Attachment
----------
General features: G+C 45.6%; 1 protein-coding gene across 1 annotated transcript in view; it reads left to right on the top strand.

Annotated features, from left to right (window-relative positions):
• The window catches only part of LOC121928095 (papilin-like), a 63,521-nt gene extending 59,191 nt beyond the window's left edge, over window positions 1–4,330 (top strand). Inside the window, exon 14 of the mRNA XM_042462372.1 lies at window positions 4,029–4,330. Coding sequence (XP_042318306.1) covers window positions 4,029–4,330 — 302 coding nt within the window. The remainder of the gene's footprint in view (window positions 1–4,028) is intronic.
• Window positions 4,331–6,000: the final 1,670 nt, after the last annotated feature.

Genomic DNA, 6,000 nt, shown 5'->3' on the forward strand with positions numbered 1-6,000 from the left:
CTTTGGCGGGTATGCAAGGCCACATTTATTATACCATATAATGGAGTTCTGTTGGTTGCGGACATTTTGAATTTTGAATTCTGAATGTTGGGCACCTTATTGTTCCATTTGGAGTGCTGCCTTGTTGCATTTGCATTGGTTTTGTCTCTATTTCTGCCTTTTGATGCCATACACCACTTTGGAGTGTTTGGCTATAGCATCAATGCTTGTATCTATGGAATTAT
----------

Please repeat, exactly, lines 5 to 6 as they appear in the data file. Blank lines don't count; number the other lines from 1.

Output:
Genomic DNA, 6,000 nt, shown 5'->3' on the forward strand with positions numbered 1-6,000 from the left:
CTTTGGCGGGTATGCAAGGCCACATTTATTATACCATATAATGGAGTTCTGTTGGTTGCGGACATTTTGAATTTTGAATTCTGAATGTTGGGCACCTTATTGTTCCATTTGGAGTGCTGCCTTGTTGCATTTGCATTGGTTTTGTCTCTATTTCTGCCTTTTGATGCCATACACCACTTTGGAGTGTTTGGCTATAGCATCAATGCTTGTATCTATGGAATTAT